If we’re being honest, it’s been a while since we’ve seen a revolutionary new smartphone feature or technology hit the market. While that’s not to say that recent smartphone releases from the likes of Apple and Samsung have been boring, they haven’t exactly engendered waves of excitement either.
Which brings us to 5G. In recent months there has been a tremendous amount of hype surrounding the blazing fast speeds 5G will provide smartphone users. And though broad 5G coverage is still a long ways away, the reality is that 5G may prove to be more of an evolutionary upgrade as opposed to the revolutionary breakthrough we’ve been led to believe. Now this isn’t to say that 5G won’t offer discernible speed improvements, but rather that the actual speeds 5G will enable for most users won’t be as impressive as you might think.
Touching on this very topic, T-Mobile CTO Neville Ray recently penned an informative blog post detailing some of the logistical limitations of 5G that some other carriers have conveniently ignored in the interest of drumming up hype and excitement for 5G.
In a nutshell, Ray articulates that hyper fast speeds provided by mmWave 5G — which is what Verizon is using currently — will simply not be available outside of small areas within densely populated urban cities. The reason? mmWave 5G, on account of it having a high frequency and small wavelength, simply can’t travel far and, more importantly, can’t penetrate buildings with ease.
“Some of this is physics,” Ray writes, “millimeter wave (mmWave) spectrum has great potential in terms of speed and capacity, but it doesn’t travel far from the cell site and doesn’t penetrate materials at all. It will never materially scale beyond small pockets of 5G hotspots in dense urban environments.”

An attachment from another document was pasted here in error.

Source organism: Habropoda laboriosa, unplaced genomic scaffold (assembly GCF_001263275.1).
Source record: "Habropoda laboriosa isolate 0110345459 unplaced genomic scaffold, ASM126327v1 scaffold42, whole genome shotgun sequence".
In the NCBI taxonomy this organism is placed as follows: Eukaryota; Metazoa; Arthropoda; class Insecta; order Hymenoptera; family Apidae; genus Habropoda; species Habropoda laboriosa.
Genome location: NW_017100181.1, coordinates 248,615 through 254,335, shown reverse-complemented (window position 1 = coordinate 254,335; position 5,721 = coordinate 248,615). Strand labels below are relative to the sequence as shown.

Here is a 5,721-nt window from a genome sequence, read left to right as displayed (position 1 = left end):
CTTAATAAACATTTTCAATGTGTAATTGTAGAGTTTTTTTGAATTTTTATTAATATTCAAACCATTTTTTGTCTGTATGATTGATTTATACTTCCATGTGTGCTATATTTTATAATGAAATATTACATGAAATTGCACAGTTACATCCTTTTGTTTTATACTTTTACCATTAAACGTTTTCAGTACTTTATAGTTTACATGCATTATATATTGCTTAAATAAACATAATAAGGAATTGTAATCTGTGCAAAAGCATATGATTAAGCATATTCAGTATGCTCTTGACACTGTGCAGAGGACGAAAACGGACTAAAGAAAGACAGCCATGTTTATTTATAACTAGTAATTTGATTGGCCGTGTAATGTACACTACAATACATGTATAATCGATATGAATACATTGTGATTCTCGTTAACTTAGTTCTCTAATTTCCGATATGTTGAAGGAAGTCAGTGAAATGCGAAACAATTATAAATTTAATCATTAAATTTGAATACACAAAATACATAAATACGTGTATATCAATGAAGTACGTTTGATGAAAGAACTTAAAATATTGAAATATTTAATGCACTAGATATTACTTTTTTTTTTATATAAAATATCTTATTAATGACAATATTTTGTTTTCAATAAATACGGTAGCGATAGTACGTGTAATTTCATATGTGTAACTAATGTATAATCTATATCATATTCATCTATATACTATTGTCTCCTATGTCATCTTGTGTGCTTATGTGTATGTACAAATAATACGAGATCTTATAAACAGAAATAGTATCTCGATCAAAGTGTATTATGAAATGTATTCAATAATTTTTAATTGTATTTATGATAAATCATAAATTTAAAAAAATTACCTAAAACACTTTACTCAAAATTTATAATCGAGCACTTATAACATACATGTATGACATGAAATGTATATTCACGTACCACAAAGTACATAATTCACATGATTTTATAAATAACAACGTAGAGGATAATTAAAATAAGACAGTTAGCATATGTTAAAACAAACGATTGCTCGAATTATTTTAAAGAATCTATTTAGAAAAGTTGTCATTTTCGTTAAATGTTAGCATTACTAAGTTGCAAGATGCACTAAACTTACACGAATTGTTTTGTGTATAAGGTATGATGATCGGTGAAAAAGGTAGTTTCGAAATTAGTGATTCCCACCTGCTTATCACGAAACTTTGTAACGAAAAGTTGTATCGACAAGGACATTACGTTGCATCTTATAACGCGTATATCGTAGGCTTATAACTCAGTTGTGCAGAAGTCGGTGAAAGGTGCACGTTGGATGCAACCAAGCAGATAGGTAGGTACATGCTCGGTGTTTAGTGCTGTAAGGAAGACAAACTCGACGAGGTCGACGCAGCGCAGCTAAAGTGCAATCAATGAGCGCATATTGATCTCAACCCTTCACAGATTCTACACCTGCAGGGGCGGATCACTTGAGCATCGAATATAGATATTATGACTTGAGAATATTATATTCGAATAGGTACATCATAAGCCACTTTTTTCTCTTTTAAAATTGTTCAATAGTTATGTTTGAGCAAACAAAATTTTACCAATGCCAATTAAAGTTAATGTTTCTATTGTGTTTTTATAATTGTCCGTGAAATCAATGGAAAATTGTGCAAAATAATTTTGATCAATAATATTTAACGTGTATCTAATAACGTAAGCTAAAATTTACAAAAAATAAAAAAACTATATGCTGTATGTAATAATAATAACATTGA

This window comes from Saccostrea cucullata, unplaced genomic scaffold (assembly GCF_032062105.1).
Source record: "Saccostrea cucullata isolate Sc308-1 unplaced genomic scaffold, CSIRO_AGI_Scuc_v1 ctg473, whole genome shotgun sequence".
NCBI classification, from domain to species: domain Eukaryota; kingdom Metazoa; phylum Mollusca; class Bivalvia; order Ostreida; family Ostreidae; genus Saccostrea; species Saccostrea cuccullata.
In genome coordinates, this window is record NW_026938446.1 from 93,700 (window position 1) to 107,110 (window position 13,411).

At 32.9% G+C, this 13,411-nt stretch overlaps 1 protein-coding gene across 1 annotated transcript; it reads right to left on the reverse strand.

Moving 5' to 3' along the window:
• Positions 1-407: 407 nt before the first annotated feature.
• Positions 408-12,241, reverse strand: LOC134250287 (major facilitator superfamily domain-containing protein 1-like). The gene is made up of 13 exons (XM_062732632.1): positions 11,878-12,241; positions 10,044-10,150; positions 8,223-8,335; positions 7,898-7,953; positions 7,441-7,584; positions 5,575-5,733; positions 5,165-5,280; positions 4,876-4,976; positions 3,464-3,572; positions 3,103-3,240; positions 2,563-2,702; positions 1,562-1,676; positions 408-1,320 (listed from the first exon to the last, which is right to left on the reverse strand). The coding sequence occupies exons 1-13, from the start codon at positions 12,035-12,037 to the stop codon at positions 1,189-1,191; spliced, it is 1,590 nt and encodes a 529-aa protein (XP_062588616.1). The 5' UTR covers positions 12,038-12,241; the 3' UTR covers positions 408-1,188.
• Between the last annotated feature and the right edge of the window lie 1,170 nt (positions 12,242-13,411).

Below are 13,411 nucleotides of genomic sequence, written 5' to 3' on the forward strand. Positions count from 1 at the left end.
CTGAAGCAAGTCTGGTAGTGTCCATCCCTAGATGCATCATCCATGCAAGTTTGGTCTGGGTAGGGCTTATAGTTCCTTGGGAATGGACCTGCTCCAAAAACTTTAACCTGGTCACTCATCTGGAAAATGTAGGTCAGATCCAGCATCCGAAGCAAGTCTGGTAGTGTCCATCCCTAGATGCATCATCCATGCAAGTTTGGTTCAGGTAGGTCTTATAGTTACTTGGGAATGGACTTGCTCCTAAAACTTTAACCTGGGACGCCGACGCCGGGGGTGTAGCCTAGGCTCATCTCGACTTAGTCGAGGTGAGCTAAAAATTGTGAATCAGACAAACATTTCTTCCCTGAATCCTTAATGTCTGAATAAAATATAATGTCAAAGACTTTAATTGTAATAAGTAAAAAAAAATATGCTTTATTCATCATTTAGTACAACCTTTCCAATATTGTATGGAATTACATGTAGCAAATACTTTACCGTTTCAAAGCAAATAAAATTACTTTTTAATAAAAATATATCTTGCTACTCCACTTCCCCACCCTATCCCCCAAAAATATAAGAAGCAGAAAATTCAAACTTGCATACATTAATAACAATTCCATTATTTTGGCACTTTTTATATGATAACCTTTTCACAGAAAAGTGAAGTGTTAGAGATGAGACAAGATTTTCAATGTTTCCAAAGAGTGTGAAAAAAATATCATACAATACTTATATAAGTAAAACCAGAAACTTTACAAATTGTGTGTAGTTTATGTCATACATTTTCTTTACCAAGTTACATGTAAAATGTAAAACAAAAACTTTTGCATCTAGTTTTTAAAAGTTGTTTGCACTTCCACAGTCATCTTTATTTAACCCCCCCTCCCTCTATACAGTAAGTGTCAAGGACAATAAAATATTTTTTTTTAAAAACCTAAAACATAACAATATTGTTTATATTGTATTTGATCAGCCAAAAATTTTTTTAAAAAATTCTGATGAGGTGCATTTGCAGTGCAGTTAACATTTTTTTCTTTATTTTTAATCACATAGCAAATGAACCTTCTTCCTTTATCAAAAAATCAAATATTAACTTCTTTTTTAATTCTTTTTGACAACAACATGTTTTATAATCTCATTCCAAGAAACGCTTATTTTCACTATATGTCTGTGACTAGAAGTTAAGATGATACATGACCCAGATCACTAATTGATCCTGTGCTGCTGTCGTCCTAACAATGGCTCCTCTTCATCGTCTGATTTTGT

To illustrate this point, Ray released the GIF below:
Ray’s comments here aren’t all that surprising, especially in light of reports that early testing of Verizon’s 5G network in Chicago resulted in a number of issues relating to connectivity and speed.
To this point, CNET’s own 5G experience in Chicago was far from compelling:
At times, the 5G speeds recorded by the Speedtest.net benchmarking test got us the 600-plus megabits per second download speeds Verizon has promised (my peak speed was 634Mbps). Other times it was closer to 200Mbps, and still other times, the phone professed to be on 5G, but acted a lot like 4G. I had a battalion of upload and download tests I was going to try Thursday in downtown Chicago, but it was so hard to keep a 5G connection long enough to run the most basic tests, I had to throw those plans out the window.
Not surprisingly, Ray took some time to throw a few jabs at Verizon:
But some of the pain and frustration people are experiencing is because Verizon rolled out technology that is nowhere near ready for primetime. Verizon basically launched a science experiment using customers as test subjects. I have the exact same 5G mmWave network equipment and software that AT&T and Verizon do, and there’s no way we would launch this for customers right now.
In turn, Ray also explained why T-Mobile’s approach to 5G is superior to what we’re seeing from rival carriers:
Is mmWave spectrum important? Absolutely. But real, game-changing, innovation driving 5G requires broad and deep nationwide coverage. And *that* can only be achieved by using ALL SPECTRUM BANDS.
That’s why only the New T-Mobile will bring #5GForAll.
T-Mobile has a strong portfolio of low band spectrum, which provides the wide area coverage necessary to reach every American. T-Mobile also has mmWave spectrum that provides massive capacity over a very small footprint. It holds big promise for speed and capacity in dense urban areas and venues where large numbers of people gather. And Sprint has the critical middle layer of 2.5 GHz mid-band spectrum, which provides the balance of coverage and capacity that enables a seamless and meaningful 5G experience. Mid-band spectrum is key to providing an ideal mix of coverage and capacity for 5G networks.
Ray also made a point of re-emphasizing that T-Mobile will not charge subscribers more money for 5G access, a point Ray initially made a few months back.